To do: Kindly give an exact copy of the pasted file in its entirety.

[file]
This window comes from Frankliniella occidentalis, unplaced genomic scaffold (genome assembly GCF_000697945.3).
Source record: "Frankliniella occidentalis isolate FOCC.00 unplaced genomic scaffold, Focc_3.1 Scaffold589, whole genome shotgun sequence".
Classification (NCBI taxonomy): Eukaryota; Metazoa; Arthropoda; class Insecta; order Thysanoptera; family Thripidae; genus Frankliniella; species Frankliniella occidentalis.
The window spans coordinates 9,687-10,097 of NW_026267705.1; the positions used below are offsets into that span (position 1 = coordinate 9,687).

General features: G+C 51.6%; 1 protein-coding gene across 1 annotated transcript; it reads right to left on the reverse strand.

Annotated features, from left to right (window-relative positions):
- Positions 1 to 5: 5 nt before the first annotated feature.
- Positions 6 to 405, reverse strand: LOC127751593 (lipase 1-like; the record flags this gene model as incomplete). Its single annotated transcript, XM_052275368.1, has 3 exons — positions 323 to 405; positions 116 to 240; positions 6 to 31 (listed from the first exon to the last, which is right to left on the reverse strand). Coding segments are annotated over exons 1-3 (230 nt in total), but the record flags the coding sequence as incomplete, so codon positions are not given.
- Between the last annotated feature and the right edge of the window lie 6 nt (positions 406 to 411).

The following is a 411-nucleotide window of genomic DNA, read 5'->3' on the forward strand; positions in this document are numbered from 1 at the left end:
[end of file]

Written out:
This window comes from Frankliniella occidentalis, unplaced genomic scaffold (genome assembly GCF_000697945.3).
Source record: "Frankliniella occidentalis isolate FOCC.00 unplaced genomic scaffold, Focc_3.1 Scaffold589, whole genome shotgun sequence".
Classification (NCBI taxonomy): Eukaryota; Metazoa; Arthropoda; class Insecta; order Thysanoptera; family Thripidae; genus Frankliniella; species Frankliniella occidentalis.
The window spans coordinates 9,687-10,097 of NW_026267705.1; the positions used below are offsets into that span (position 1 = coordinate 9,687).

General features: G+C 51.6%; 1 protein-coding gene across 1 annotated transcript; it reads right to left on the reverse strand.

Annotated features, from left to right (window-relative positions):
- Positions 1 to 5: 5 nt before the first annotated feature.
- Positions 6 to 405, reverse strand: LOC127751593 (lipase 1-like; the record flags this gene model as incomplete). Its single annotated transcript, XM_052275368.1, has 3 exons — positions 323 to 405; positions 116 to 240; positions 6 to 31 (listed from the first exon to the last, which is right to left on the reverse strand). Coding segments are annotated over exons 1-3 (230 nt in total), but the record flags the coding sequence as incomplete, so codon positions are not given.
- Between the last annotated feature and the right edge of the window lie 6 nt (positions 406 to 411).

The following is a 411-nucleotide window of genomic DNA, read 5'->3' on the forward strand; positions in this document are numbered from 1 at the left end: